The decades-old copyright for "Happy Birthday to You" could be overturned if plaintiffs prevail in a case in California.
According to CBS News
, a judge could order that millions of dollars be refunded to people who have licensed the song in recent years from Warner/Chappell Music.
The plaintiffs in the case include a California musician, a film producer, and two New York music producers after they paid fees to license the song.
A ruling in favor of the plaintiffs would put the song in the public domain so that it was no longer subject to royalties.
Alternatively, the judge could decide that the copyright is valid and damages would be awarded at a later date.
A third possibility is that the judge could say he didn't have enough information to make a ruling, in which case the matter would go to trial.
The plaintiffs say that the song's copyright expired by 1921.
"More than 120 years after the melody to which the simple lyrics of 'Happy Birthday to You' is set was first published, defendant Warner/Chappell boldly, but wrongfully and unlawfully, insists that it owns the copyright to 'Happy Birthday to You, Happy Birthday to You,' and with that copyright the exclusive right to authorize the song's reproduction, distribution, and public performances pursuant to federal copyright law," the plaintiffs argued in court papers, according to CBS News.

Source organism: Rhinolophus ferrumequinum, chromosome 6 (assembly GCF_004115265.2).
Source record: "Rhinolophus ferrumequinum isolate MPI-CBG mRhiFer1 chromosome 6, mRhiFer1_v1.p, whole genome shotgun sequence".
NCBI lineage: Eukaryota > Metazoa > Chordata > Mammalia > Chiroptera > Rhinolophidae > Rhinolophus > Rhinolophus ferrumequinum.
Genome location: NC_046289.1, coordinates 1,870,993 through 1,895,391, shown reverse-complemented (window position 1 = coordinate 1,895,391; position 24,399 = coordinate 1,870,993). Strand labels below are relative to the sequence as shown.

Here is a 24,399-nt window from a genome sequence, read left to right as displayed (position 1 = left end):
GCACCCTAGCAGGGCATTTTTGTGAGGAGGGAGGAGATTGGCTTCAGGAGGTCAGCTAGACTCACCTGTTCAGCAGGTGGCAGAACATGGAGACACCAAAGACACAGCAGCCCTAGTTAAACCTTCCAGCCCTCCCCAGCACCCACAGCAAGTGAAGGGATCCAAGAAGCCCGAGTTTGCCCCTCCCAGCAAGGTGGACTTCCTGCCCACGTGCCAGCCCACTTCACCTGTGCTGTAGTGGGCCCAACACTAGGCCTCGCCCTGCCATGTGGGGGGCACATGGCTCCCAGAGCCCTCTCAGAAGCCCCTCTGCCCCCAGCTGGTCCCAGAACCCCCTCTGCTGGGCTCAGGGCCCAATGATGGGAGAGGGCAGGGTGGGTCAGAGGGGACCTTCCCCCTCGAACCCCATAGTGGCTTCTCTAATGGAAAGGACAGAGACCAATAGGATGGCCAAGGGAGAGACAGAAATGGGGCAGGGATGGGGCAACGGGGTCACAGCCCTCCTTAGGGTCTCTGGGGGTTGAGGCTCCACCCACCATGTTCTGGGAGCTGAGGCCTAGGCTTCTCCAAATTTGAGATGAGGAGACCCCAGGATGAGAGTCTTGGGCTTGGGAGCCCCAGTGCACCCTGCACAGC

They added that Warner/Chappell "either has silenced those wishing to record or perform or has extracted millions of dollars in unlawful licensing fees from those unwilling or unable to challenge its ownership claims."
It is estimated that the company receives at least $2 million annually from the song.
A ruling in favor of the plaintiffs could have wider consequences, potentially undermining the copyrights of other popular songs.
"There are other songs out there ... for which this case would set a precedent," said Robert Brauneis, co-director of the Intellectual Property Law Program at George Washington University Law School, who argued in a legal journal article that "Happy Birthday" should never have been copyrighted in the first place. "Copyrights are not bulletproof."
An unpaid consultant to the plaintiffs believes they have a strong case.
"There are a number of weaknesses in the copyright of 'Happy Birthday,' but in my view the clearest and most significant weakness is this: The renewal registrations for the song, which under then-current copyright law were necessary to maintain copyright after 1962, only cover certain piano arrangements, and do not cover the basic combination of words and music," Brauneis wrote in an email to CBS News.
"I don't think that was inadvertent," he added. "I think that at the time everyone thought that they were only claiming protection for arrangements of an old song, and then later someone had the idea that maybe they could try to claim more. The challengers to the copyright of 'Happy Birthday' have a number of additional grounds for their challenge, including abandonment, because for a very long time, no one enforced the copyright in the song."
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